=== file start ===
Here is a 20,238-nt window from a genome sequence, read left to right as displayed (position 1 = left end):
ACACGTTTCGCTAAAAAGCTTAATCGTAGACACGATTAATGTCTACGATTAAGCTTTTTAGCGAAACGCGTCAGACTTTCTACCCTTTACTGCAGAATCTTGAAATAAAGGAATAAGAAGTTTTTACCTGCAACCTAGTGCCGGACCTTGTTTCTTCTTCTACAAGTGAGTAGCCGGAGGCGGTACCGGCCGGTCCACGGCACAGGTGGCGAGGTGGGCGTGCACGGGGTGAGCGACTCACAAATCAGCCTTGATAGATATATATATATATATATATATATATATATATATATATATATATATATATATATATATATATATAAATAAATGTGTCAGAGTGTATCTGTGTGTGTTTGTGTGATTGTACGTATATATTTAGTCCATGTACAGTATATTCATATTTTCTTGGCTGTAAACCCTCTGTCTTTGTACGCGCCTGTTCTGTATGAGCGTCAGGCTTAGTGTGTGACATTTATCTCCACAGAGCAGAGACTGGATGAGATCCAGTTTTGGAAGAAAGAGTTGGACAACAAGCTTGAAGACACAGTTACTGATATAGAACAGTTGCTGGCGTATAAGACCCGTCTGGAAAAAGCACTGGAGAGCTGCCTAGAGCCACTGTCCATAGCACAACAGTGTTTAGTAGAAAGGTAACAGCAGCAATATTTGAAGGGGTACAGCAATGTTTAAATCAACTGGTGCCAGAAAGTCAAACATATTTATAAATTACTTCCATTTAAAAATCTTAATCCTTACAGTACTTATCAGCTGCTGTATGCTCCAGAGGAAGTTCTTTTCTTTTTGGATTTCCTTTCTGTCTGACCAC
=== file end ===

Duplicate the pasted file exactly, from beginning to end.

Here is a 20,238-nt window from a genome sequence, read left to right as displayed (position 1 = left end):
ACACGTTTCGCTAAAAAGCTTAATCGTAGACACGATTAATGTCTACGATTAAGCTTTTTAGCGAAACGCGTCAGACTTTCTACCCTTTACTGCAGAATCTTGAAATAAAGGAATAAGAAGTTTTTACCTGCAACCTAGTGCCGGACCTTGTTTCTTCTTCTACAAGTGAGTAGCCGGAGGCGGTACCGGCCGGTCCACGGCACAGGTGGCGAGGTGGGCGTGCACGGGGTGAGCGACTCACAAATCAGCCTTGATAGATATATATATATATATATATATATATATATATATATATATATATATATATATATATATATATATAAATAAATGTGTCAGAGTGTATCTGTGTGTGTTTGTGTGATTGTACGTATATATTTAGTCCATGTACAGTATATTCATATTTTCTTGGCTGTAAACCCTCTGTCTTTGTACGCGCCTGTTCTGTATGAGCGTCAGGCTTAGTGTGTGACATTTATCTCCACAGAGCAGAGACTGGATGAGATCCAGTTTTGGAAGAAAGAGTTGGACAACAAGCTTGAAGACACAGTTACTGATATAGAACAGTTGCTGGCGTATAAGACCCGTCTGGAAAAAGCACTGGAGAGCTGCCTAGAGCCACTGTCCATAGCACAACAGTGTTTAGTAGAAAGGTAACAGCAGCAATATTTGAAGGGGTACAGCAATGTTTAAATCAACTGGTGCCAGAAAGTCAAACATATTTATAAATTACTTCCATTTAAAAATCTTAATCCTTACAGTACTTATCAGCTGCTGTATGCTCCAGAGGAAGTTCTTTTCTTTTTGGATTTCCTTTCTGTCTGACCAC